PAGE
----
I open the first book. I start to read. I see a few things and then I close it, place it back in the folder and put it away. Dusk is falling in the woods on my father’s 100th birthday. Beside me on the picnic table outside the cabin is a box of him yet to be discovered. Echoes of a dead man.
I make a decision. I decide to wait. His voice is here with me now already in the crickets, in the rustle of leaves in the trees, in my own head.
I do not need these words yet. Someday I will. That day is still to come.
By some accounts and estimates, this last week of summer before Labor Day in 1922 was the moment that one of the most momentous sagas in American literature came to its sad end.
As the fictional summer of 1922 waned, the lonely and striving James Gatz — who built himself into Jay Gatsby, a tragic figure eaten by the rising beast that was early 20th century America — fell dead in his mansion’s gleaming pool, shot down by an auto mechanic named George Wilson for a killing he didn’t commit.
“The Great Gatsby” came out in 1925. But Fitzgerald always said the events took place in the summer of ’22, the weeks and months before my father was born. And my father loved “The Great Gatsby” — the Robert Redford-Mia Farrow movie — almost as much as he loved “The Sting,” which came out at almost the same time in the 1970s.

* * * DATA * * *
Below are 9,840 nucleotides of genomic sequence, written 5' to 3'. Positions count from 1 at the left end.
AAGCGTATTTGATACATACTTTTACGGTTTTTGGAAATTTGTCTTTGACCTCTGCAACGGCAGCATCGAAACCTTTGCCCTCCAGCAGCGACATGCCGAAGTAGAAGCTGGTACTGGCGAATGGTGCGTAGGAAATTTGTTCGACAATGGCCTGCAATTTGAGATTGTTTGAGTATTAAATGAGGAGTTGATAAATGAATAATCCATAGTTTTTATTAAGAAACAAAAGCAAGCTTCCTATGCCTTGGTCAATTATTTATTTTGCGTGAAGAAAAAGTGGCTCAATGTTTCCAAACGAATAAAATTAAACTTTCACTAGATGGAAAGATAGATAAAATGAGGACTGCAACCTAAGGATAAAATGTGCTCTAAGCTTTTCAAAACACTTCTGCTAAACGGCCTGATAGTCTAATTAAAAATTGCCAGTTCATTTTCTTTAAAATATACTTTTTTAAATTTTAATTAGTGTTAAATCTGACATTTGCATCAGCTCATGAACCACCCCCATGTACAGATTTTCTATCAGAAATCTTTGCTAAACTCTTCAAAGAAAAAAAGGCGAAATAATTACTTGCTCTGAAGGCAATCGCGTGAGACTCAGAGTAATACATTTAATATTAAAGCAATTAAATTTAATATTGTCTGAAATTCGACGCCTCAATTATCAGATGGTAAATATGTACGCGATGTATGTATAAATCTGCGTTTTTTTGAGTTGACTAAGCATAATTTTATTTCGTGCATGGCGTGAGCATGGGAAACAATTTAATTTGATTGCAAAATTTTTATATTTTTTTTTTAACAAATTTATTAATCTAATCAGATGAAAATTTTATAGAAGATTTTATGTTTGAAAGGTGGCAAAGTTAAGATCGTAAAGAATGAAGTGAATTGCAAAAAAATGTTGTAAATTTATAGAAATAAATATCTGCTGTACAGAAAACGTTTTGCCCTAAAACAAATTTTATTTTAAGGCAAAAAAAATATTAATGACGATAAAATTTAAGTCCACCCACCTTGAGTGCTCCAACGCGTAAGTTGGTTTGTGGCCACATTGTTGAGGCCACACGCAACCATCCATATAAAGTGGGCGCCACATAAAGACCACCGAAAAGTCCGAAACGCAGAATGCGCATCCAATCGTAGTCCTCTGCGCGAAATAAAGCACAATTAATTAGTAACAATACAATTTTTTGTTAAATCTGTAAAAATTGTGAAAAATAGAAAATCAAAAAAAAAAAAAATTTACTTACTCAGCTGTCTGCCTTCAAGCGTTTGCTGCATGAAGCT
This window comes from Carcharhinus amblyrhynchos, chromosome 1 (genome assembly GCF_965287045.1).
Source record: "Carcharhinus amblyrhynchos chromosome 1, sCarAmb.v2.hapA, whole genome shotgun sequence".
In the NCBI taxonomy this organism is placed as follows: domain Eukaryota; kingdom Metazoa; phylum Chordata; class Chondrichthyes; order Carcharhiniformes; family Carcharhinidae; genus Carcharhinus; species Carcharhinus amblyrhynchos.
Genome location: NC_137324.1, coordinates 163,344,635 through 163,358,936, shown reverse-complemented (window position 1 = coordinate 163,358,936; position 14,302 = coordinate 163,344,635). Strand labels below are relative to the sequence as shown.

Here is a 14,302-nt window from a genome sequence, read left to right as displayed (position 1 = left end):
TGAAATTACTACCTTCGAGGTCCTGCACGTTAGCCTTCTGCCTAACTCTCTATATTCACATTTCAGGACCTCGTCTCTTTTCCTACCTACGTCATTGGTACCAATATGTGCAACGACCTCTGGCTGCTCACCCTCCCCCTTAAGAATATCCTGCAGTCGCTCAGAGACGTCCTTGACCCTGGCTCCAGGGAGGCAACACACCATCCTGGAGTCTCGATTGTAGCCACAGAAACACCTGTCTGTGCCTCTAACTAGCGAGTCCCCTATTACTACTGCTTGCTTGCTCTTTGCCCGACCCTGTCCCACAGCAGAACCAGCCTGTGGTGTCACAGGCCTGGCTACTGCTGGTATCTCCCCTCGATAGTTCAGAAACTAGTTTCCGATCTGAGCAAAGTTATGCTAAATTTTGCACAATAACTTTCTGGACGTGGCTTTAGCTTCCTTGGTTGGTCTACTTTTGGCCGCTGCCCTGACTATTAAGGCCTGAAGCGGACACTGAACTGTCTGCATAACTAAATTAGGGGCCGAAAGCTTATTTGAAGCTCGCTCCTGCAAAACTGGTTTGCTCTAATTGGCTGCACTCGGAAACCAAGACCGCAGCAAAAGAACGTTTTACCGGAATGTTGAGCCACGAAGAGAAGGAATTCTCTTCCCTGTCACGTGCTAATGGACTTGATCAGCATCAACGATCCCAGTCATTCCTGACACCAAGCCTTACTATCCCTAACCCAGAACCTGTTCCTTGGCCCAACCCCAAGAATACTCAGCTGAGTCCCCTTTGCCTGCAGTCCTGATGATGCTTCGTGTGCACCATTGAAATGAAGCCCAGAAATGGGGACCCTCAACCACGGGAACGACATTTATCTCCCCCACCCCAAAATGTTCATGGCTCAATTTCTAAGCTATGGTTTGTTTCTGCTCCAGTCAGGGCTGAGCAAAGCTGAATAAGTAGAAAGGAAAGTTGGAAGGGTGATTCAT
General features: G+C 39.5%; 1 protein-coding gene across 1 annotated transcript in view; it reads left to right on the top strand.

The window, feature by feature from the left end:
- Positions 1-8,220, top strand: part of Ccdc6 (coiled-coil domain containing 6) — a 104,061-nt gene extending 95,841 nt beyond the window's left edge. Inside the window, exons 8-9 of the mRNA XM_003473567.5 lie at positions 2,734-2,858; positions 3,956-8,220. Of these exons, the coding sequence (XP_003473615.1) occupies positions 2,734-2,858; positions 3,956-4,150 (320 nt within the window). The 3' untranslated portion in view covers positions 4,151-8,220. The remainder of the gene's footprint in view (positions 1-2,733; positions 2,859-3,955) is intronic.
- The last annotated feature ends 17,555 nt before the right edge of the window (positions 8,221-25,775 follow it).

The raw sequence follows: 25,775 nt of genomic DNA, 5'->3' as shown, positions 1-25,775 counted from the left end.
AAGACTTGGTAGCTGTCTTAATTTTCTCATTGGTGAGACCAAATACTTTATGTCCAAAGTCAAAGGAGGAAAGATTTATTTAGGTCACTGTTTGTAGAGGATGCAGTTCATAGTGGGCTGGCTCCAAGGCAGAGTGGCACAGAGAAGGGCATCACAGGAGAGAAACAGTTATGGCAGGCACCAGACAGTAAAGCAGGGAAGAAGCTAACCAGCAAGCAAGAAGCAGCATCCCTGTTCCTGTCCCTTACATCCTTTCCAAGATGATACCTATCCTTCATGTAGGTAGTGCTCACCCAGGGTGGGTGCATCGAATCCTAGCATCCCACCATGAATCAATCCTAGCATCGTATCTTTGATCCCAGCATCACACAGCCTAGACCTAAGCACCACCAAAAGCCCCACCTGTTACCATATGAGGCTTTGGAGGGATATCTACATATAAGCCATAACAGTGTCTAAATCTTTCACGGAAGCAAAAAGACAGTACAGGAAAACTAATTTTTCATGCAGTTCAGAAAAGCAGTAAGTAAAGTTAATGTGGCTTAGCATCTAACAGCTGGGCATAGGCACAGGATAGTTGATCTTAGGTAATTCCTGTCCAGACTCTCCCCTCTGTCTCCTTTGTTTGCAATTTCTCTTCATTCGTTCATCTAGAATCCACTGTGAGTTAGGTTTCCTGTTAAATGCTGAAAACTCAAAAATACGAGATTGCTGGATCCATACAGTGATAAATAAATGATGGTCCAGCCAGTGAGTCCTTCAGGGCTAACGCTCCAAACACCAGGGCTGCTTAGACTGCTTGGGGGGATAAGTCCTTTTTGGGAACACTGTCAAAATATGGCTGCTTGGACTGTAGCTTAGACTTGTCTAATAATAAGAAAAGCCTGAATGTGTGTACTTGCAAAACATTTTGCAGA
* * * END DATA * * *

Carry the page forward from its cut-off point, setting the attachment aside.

For my father, in both cases, I think it was about the music. While he loved Nelson Riddle, it was Scott Joplin who stuck in his brain, who took up residence in his fingers when he sat down at the piano through my childhood.
Since my father has been gone, for some reason I’ve come to associate the melancholy summer of Gatsby with the event at its end, my father’s birth.
Both were Midwestern men who dreamed of things far bigger than where they came from. Both wanted more, and struggled to figure out how to achieve it. And both were I think, both lonely and alone — 20th-century men navigating forces and progress and expectations that no generation previous had ever faced.